|DVD Romantic Comedy|
|Written by Abbie Bernstein|
|Tuesday, 18 January 2000|
Even for people (like this reviewer) who as a general rule don’t particularly want to see Billy Crystal as the lead in a romantic comedy, ‘Forget Paris’ is a movie that sneaks its way into our affections by playing against genre conventions and offering recognizable human behaviors and dilemmas. The script by Crystal & Lowell Ganz & Babaloo Mandel is full of witty one-liners, as befites their individual and joint writing pedigrees, but what distinguishes this love story from its peers is the buoyant balance director Crystal and his cast find between playfulness and poignancy. The stumbling blocks to happiness here are not unlikely misunderstandings but all too common conflicts that are understood only too well.
Mickey (Crystal) is a professional basketball referee, deeply set in his ways, devoted to his work and thoroughly uncompromising. However, when he has to travel to Paris on a brief trip to bury his father, he meets Ellen (Debra Winger), a transplanted Francophile American. Attraction then genuine feeling soon blossom. A typical movie happy ending is achieved - but in ‘Forget Paris,’ it’s only the beginning. Ellen and Mickey are soon confronted with the not-inconsiderable compromises and sacrifices that are the byproducts of commitment. With growing hurt and bewilderment, both wonder why married life isn’t more like that terrific first week in Paris …
Visually, Paris makes a lovely backdrop. Mickey’s profession also provides lots of color, with well-shot game footage (especially on a pivotal call in Chapter 2). A host of professional basketball players including Charles Barkley, Patrick Ewing and Kareem Abdul-Jabbar appear as themselves, trading shots with one another and barbs with the prickly Mickey.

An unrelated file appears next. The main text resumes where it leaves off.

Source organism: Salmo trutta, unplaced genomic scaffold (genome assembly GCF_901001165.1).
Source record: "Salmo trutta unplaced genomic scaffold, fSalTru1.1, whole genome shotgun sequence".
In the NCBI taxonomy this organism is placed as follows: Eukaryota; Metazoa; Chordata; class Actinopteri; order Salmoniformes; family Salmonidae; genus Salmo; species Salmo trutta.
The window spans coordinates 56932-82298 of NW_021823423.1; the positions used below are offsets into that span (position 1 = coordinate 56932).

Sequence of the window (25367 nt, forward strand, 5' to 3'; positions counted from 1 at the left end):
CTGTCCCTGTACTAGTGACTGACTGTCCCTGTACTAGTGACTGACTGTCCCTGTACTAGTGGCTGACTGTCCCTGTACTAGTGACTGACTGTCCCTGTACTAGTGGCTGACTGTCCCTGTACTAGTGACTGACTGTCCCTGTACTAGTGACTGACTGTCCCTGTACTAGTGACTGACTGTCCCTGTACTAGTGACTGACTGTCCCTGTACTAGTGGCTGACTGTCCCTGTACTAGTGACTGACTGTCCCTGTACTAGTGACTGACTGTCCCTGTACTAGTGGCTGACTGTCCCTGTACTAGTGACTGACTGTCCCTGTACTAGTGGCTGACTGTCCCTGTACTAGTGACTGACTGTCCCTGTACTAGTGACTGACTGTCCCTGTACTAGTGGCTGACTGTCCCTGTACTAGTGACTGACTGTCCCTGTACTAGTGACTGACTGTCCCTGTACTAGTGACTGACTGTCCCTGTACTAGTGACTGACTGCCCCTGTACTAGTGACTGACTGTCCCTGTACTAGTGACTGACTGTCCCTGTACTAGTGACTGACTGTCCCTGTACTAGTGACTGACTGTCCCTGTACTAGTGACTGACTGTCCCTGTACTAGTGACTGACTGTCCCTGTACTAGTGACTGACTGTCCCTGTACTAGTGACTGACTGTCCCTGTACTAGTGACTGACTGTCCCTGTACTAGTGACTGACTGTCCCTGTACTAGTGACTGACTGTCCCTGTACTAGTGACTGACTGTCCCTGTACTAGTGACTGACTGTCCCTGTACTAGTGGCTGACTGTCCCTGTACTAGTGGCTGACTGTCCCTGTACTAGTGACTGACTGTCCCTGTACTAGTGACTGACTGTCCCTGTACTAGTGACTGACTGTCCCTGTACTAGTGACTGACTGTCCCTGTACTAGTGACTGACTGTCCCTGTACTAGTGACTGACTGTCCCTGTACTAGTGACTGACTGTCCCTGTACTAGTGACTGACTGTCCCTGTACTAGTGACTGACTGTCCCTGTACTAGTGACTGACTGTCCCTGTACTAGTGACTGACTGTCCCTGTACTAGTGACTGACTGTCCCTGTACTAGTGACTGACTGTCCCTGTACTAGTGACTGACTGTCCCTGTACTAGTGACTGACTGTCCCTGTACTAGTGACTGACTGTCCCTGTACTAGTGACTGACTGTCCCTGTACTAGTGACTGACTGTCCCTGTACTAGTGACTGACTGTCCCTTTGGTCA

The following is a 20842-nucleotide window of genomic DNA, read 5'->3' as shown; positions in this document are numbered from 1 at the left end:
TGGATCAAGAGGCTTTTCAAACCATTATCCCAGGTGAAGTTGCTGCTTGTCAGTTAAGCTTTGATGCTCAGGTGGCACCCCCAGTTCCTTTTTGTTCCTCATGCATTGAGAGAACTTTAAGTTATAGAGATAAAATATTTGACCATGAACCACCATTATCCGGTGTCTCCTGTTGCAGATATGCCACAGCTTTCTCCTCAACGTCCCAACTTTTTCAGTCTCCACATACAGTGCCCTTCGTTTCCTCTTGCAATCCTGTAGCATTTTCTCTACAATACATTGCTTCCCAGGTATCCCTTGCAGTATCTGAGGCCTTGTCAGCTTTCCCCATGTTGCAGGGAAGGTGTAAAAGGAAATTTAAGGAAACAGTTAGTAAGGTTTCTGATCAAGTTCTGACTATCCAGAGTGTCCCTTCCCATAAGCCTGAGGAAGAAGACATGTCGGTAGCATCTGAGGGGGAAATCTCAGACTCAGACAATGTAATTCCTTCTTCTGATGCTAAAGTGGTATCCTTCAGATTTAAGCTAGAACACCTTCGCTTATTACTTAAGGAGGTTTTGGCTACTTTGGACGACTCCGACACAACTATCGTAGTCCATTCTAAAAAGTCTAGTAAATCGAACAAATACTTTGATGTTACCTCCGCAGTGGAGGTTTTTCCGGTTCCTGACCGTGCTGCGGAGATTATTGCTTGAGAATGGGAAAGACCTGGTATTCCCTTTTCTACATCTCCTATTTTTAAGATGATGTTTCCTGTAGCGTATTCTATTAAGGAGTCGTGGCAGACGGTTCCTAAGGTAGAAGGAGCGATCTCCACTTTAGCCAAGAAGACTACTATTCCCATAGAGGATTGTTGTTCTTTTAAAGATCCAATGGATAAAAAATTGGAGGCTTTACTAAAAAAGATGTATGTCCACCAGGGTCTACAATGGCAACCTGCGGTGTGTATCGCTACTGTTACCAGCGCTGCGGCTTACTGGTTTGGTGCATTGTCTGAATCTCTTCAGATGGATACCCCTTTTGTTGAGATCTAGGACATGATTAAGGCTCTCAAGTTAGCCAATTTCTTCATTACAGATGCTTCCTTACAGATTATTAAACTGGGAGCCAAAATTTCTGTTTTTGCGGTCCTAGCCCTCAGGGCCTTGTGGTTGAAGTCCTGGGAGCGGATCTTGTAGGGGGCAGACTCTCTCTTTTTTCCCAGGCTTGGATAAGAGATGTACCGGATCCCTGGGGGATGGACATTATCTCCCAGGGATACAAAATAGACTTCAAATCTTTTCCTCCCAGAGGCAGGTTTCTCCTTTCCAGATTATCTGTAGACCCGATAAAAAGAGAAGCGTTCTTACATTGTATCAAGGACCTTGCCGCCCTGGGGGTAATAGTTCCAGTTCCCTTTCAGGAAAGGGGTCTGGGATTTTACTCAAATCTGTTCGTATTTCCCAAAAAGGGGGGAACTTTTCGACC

The sound mix is clean and pleasant, and the soundtrack is a classy job. Marc Shaiman’s score complements selections like Billie Holliday’s rendition of "Our Love Is Here To Stay" over a beguiling black-and-white montage of photos of disparate couples in Chapter 1. The song floats beautifully, with a tiny hint of tin in the upper registers of the orchestration, showing the age of the original recording rather than any actual flaw. Holliday’s soulful turn on "For All We Know" in Chapter 8 provides effective commentary on Mickey’s longing for Ellen. Contributions by Duke Ellington, Louis Prima and Cole Porter are also used potently throughout.
Director Crystal and his co-writers have crafted some outright uproarious moments. Chapter 13 has a sequence with Ellen and a pigeon that’s a testament to the skill of the film’s animal trainers, modern animatronics and the comedic skill and flat-out courage of actress Winger. However, the filmmakers also have a good grasp of the tug-of-war that goes on between two people who love each other. The issues here are no trivialities: they are presented humorously, but they are nevertheless formidable obstacles. It’s easy for love to bloom in Paris, but if love is to conquer all in day-to-day existence, it must be a mighty force indeed.